Health care is becoming more and more expensive. While it’s easy to dismiss this as a byproduct of the inflationary pressures the economy has faced more broadly in recent years, the fact is that rising health care costs predate and have increased even faster than what has affected the market more broadly.

There are several reasons for this: a growing and aging population, emerging health risks and rapid advances in pharmaceutical technologies all contribute. But the biggest skunk at the party is the federal government. Nearly half of the total US population – about 160 million – is insured by Medicare or Medicaid. As a 900-pound gorilla with a market monopoly, Washington dictates reimbursement rates to providers virtually regardless of the actual cost of care.

For example, in 2020, government reimbursement to hospitals for Medicare and Medicaid patients was more than $100 billion less than the actual costs of the health services provided – a whopping 32.5% increase over total subs. -payments for 2019. Providers are then forced to increase billing for care to other patients in order to recover only part of this underpayment – i.e. cost shifting, which all the world admits is grossly unfair.

Healthcare providers, especially smaller and rural hospitals, are increasingly finding themselves faced with difficult choices in order to simply keep their doors open. Many of these hospitals are forced to cut services just to survive, and even then most of them are constantly on the brink of closure. In fact, almost 30% of rural hospitals are currently at risk of closing.

Many other rural hospitals succumbed. Between 2004 and 2019, 150 rural hospitals in America closed, and in 2020 alone, 19 rural hospitals closed. These are grim statistics that the effects of the COVID-19 pandemic, inflation and cost shifting will only get worse.

Among the tools available to keep at-risk and rural hospitals afloat and enable them to provide a high level of service in the face of such challenges is the possibility of merging either with other facilities of similar size or with larger urban hospitals. This improves patient access to quality and advanced care, such as emergency and specialty services, by granting these facilities greater access to resources of a larger healthcare system. The data also clearly shows that such mergers actually reduce costs for patients and providers by keeping care close to home while improving the quality of care.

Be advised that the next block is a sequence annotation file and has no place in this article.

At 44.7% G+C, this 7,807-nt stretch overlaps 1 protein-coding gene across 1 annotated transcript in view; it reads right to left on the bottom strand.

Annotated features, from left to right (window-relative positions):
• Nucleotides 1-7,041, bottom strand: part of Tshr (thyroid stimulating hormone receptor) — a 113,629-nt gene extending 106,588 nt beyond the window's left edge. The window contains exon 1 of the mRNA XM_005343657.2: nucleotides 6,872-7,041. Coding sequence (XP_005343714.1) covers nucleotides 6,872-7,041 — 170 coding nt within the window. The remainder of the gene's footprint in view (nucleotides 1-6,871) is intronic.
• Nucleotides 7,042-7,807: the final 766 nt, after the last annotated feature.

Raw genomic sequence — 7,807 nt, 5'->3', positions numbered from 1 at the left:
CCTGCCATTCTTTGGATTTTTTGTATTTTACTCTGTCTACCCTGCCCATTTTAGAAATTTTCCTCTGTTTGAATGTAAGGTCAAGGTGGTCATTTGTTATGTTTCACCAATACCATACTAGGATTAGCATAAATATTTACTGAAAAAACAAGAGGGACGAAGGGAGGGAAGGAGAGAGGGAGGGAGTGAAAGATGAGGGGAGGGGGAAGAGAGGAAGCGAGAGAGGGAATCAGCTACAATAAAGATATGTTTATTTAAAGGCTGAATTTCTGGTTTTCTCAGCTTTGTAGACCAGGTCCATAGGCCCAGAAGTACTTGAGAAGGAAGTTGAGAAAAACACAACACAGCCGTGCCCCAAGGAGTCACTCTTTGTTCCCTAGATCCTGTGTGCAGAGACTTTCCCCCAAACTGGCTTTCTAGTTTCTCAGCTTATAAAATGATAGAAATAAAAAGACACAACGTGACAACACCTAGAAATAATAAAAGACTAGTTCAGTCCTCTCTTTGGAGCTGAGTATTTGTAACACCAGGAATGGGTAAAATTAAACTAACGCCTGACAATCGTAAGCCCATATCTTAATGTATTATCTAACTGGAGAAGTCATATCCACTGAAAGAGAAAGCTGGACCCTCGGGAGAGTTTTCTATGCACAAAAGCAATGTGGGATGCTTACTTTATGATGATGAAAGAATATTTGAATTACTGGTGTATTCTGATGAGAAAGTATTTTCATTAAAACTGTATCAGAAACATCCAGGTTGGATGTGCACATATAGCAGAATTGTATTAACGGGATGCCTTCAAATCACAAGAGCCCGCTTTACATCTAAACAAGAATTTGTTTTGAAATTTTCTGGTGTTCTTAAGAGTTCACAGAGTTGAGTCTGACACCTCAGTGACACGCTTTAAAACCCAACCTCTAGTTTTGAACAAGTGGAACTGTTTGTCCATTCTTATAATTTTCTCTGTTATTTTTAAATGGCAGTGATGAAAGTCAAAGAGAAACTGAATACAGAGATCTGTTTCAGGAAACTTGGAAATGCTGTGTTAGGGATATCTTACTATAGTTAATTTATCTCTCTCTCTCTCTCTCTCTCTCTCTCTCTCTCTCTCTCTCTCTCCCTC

A 2021 study by Charles River Associates, for example, showed that hospital consolidations led to significant improvements in a number of key metrics, including readmission and mortality rates. Another study done the same year by the Maryland Agency for Healthcare Research and Quality and IBM Watson Health showed a decrease in mortality rates at consolidated hospitals from 9.4% before the merger to 5 .0% post-merger.

These improvements are due to a number of factors, including better access to resources that enable new cutting-edge diagnostic, testing and treatment technologies. The Healthcare Financial Management Association tells us that mergers offer underperforming hospitals an alternative to closure by increasing access to capital and providing an opportunity to invest in technology upgrades.

Despite all of this, the Federal Trade Commission (FTC) continues to act as an obstacle to beneficial hospital mergers. Recently cultivated institutional biases against consolidation in general and very inaccurate myths about hospital systems underlie this attitude. The antitrust laws, which the FTC tries to enforce against hospitals, were designed to ensure fair and open competitive markets, not to eliminate entire segments of an industry. These laws were intended to maintain reasonable, market-based consumer prices by preventing monopolization.

But the FTC’s crusade against all mergers, including healthcare mergers, is not based on objective empirical analysis of healthcare markets and will therefore have the opposite effect. By effectively forcing smaller, rural hospitals to close, specialist and emergency care will be concentrated in a few large urban hospitals, driving up costs for everyone, especially patients in rural and economically disadvantaged communities.

Free market competition benefits everyone and is the key to keeping prices in line. Certainly, the health system could use a little more. But blind hostility to necessary mergers within the hospital community by an overzealous federal agency is not conducive to better access and better prices for care. Instead, it’s another example of a government bureaucracy getting too bloated to see the realities of the world it regulates or to recognize the consequences of its actions.

Reasonable consolidation is one of the few remaining lifelines for many rural hospitals and the communities they serve, and the FTC should not stand in the way.

Bob Beauprez represented Colorado’s 7th District in the United States Congress from 2003 to 2007, where he served on the Ways and Means Committee and currently operates a bison ranch in northern Colorado.

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